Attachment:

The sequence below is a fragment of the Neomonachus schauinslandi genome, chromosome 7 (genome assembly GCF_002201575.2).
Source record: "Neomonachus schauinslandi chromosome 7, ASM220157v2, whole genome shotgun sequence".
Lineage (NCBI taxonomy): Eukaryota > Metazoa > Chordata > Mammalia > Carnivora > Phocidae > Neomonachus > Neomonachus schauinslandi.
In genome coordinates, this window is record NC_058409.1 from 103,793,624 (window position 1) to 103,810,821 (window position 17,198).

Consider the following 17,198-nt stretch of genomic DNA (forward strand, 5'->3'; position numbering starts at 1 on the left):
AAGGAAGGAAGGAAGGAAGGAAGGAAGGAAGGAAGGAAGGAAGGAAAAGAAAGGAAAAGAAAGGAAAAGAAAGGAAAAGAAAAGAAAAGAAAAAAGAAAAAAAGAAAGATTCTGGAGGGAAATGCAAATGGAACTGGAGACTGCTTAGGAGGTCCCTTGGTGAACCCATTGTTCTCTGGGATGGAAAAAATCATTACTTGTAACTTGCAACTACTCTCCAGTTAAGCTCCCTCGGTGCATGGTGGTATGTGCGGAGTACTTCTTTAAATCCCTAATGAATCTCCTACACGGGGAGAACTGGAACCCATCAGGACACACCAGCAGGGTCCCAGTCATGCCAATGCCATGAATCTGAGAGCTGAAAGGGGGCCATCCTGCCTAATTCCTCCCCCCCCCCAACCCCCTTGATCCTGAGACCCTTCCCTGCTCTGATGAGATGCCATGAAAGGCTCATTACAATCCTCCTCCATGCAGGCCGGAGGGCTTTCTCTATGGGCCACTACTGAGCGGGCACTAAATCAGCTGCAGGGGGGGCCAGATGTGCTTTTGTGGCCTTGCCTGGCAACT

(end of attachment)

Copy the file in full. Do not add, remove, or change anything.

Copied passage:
The sequence below is a fragment of the Neomonachus schauinslandi genome, chromosome 7 (genome assembly GCF_002201575.2).
Source record: "Neomonachus schauinslandi chromosome 7, ASM220157v2, whole genome shotgun sequence".
Lineage (NCBI taxonomy): Eukaryota > Metazoa > Chordata > Mammalia > Carnivora > Phocidae > Neomonachus > Neomonachus schauinslandi.
In genome coordinates, this window is record NC_058409.1 from 103,793,624 (window position 1) to 103,810,821 (window position 17,198).

Consider the following 17,198-nt stretch of genomic DNA (forward strand, 5'->3'; position numbering starts at 1 on the left):
AAGGAAGGAAGGAAGGAAGGAAGGAAGGAAGGAAGGAAGGAAGGAAAAGAAAGGAAAAGAAAGGAAAAGAAAGGAAAAGAAAAGAAAAGAAAAAAGAAAAAAAGAAAGATTCTGGAGGGAAATGCAAATGGAACTGGAGACTGCTTAGGAGGTCCCTTGGTGAACCCATTGTTCTCTGGGATGGAAAAAATCATTACTTGTAACTTGCAACTACTCTCCAGTTAAGCTCCCTCGGTGCATGGTGGTATGTGCGGAGTACTTCTTTAAATCCCTAATGAATCTCCTACACGGGGAGAACTGGAACCCATCAGGACACACCAGCAGGGTCCCAGTCATGCCAATGCCATGAATCTGAGAGCTGAAAGGGGGCCATCCTGCCTAATTCCTCCCCCCCCCCAACCCCCTTGATCCTGAGACCCTTCCCTGCTCTGATGAGATGCCATGAAAGGCTCATTACAATCCTCCTCCATGCAGGCCGGAGGGCTTTCTCTATGGGCCACTACTGAGCGGGCACTAAATCAGCTGCAGGGGGGGCCAGATGTGCTTTTGTGGCCTTGCCTGGCAACT